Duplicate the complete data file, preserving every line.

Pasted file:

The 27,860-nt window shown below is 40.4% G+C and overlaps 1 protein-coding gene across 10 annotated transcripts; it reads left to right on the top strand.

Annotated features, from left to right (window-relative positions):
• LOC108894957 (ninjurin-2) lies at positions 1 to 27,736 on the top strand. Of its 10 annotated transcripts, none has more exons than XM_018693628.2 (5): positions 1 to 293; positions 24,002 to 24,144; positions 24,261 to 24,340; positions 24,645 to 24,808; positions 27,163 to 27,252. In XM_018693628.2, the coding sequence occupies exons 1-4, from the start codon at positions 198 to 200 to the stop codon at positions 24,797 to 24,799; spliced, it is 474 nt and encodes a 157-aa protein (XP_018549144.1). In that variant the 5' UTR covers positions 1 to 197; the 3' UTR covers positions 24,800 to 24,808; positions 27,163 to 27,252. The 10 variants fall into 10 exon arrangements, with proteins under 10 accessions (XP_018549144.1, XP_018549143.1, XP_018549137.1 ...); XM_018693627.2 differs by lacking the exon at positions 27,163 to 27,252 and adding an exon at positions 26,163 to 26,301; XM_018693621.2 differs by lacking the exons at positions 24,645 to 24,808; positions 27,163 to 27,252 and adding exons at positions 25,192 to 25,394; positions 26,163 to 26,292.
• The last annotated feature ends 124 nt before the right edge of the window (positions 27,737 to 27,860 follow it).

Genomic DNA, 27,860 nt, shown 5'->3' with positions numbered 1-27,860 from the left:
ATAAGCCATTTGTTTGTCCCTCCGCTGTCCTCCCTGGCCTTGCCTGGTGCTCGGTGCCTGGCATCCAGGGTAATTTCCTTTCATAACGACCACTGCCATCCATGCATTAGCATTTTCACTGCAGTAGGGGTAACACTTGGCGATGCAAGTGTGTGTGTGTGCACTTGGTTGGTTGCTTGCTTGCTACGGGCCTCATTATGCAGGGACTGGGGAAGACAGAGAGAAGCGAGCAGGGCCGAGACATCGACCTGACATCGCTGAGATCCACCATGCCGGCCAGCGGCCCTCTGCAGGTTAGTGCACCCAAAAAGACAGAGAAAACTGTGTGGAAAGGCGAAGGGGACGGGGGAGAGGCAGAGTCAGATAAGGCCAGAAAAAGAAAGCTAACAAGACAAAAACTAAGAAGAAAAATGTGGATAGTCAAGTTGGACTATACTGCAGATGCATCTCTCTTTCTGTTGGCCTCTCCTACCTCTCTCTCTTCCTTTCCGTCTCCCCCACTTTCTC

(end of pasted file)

The 27,860-nt window shown below is 40.4% G+C and overlaps 1 protein-coding gene across 10 annotated transcripts; it reads left to right on the top strand.

Annotated features, from left to right (window-relative positions):
• LOC108894957 (ninjurin-2) lies at positions 1 to 27,736 on the top strand. Of its 10 annotated transcripts, none has more exons than XM_018693628.2 (5): positions 1 to 293; positions 24,002 to 24,144; positions 24,261 to 24,340; positions 24,645 to 24,808; positions 27,163 to 27,252. In XM_018693628.2, the coding sequence occupies exons 1-4, from the start codon at positions 198 to 200 to the stop codon at positions 24,797 to 24,799; spliced, it is 474 nt and encodes a 157-aa protein (XP_018549144.1). In that variant the 5' UTR covers positions 1 to 197; the 3' UTR covers positions 24,800 to 24,808; positions 27,163 to 27,252. The 10 variants fall into 10 exon arrangements, with proteins under 10 accessions (XP_018549144.1, XP_018549143.1, XP_018549137.1 ...); XM_018693627.2 differs by lacking the exon at positions 27,163 to 27,252 and adding an exon at positions 26,163 to 26,301; XM_018693621.2 differs by lacking the exons at positions 24,645 to 24,808; positions 27,163 to 27,252 and adding exons at positions 25,192 to 25,394; positions 26,163 to 26,292.
• The last annotated feature ends 124 nt before the right edge of the window (positions 27,737 to 27,860 follow it).

Genomic DNA, 27,860 nt, shown 5'->3' with positions numbered 1-27,860 from the left:
ATAAGCCATTTGTTTGTCCCTCCGCTGTCCTCCCTGGCCTTGCCTGGTGCTCGGTGCCTGGCATCCAGGGTAATTTCCTTTCATAACGACCACTGCCATCCATGCATTAGCATTTTCACTGCAGTAGGGGTAACACTTGGCGATGCAAGTGTGTGTGTGTGCACTTGGTTGGTTGCTTGCTTGCTACGGGCCTCATTATGCAGGGACTGGGGAAGACAGAGAGAAGCGAGCAGGGCCGAGACATCGACCTGACATCGCTGAGATCCACCATGCCGGCCAGCGGCCCTCTGCAGGTTAGTGCACCCAAAAAGACAGAGAAAACTGTGTGGAAAGGCGAAGGGGACGGGGGAGAGGCAGAGTCAGATAAGGCCAGAAAAAGAAAGCTAACAAGACAAAAACTAAGAAGAAAAATGTGGATAGTCAAGTTGGACTATACTGCAGATGCATCTCTCTTTCTGTTGGCCTCTCCTACCTCTCTCTCTTCCTTTCCGTCTCCCCCACTTTCTC